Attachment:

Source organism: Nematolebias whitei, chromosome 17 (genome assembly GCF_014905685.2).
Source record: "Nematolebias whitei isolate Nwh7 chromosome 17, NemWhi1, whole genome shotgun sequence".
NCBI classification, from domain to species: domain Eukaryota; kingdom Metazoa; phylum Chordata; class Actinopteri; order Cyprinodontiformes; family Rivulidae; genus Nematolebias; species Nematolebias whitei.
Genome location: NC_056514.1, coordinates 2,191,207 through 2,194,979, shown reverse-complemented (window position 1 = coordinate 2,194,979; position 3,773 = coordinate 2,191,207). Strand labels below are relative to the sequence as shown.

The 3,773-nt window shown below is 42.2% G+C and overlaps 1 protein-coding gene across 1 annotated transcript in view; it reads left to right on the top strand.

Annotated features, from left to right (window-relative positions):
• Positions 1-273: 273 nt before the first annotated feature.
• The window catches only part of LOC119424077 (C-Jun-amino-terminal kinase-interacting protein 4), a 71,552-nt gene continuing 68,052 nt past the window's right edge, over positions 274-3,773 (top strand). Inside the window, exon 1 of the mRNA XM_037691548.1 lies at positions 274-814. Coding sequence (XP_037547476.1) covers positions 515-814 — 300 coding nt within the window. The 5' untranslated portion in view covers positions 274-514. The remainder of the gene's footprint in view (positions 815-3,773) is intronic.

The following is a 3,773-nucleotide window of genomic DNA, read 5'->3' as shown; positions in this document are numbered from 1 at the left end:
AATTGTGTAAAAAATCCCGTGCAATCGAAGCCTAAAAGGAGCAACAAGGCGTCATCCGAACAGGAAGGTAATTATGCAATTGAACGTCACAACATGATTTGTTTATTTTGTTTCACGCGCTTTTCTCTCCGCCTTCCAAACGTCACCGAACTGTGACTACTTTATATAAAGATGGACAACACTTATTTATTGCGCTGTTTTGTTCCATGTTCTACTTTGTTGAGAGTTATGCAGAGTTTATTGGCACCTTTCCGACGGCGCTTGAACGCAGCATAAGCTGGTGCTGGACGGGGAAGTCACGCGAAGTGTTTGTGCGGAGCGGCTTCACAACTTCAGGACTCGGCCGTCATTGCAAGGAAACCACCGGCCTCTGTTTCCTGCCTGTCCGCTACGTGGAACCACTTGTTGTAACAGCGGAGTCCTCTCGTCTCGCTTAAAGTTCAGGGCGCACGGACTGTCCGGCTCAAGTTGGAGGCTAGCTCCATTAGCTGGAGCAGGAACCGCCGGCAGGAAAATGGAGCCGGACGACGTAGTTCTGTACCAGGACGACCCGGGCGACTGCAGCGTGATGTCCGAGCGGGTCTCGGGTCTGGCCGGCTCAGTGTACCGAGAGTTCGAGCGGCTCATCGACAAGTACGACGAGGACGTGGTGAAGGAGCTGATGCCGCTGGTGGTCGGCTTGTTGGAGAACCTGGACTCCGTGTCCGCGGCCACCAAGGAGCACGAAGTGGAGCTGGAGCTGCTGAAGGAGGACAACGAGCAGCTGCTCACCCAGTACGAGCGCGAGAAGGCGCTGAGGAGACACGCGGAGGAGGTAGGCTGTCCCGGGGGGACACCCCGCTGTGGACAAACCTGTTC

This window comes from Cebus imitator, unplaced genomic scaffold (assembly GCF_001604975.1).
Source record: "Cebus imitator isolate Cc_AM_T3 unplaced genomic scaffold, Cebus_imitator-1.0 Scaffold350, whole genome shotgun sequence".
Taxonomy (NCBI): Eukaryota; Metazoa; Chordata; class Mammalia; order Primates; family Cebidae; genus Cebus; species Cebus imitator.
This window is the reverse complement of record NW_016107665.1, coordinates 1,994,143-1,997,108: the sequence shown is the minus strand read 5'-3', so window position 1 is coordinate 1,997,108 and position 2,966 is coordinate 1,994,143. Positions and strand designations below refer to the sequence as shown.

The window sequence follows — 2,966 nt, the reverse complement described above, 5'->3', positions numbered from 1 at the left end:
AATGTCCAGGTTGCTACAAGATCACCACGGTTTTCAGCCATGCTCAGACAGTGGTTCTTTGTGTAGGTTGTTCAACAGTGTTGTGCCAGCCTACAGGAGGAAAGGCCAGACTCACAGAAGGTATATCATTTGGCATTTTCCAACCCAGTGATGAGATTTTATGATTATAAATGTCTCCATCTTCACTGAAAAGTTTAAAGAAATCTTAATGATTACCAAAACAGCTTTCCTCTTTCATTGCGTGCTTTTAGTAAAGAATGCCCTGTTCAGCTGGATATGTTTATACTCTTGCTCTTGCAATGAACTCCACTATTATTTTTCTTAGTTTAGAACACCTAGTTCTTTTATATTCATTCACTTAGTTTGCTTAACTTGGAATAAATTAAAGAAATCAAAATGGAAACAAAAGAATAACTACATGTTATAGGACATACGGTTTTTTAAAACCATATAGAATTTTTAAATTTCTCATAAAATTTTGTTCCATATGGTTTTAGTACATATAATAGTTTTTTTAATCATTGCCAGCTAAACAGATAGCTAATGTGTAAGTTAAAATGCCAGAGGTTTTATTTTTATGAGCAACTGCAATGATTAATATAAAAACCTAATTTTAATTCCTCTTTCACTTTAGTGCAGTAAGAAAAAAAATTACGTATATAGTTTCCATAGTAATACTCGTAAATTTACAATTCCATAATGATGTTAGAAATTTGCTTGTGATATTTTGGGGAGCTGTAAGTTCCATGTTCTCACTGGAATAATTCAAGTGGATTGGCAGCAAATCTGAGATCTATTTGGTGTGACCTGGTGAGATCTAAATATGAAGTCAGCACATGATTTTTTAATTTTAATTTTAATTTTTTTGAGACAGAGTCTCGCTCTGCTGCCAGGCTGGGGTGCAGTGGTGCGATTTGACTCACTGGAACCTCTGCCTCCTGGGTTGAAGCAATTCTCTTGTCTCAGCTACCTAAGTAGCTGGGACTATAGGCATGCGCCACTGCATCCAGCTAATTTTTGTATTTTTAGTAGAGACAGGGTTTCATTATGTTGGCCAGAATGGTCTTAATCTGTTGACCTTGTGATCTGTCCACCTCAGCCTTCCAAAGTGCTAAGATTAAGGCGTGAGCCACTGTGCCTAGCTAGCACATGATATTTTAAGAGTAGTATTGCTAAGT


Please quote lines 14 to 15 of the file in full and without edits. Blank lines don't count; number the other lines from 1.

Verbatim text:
This window is the reverse complement of record NW_016107665.1, coordinates 1,994,143-1,997,108: the sequence shown is the minus strand read 5'-3', so window position 1 is coordinate 1,997,108 and position 2,966 is coordinate 1,994,143. Positions and strand designations below refer to the sequence as shown.

The window sequence follows — 2,966 nt, the reverse complement described above, 5'->3', positions numbered from 1 at the left end: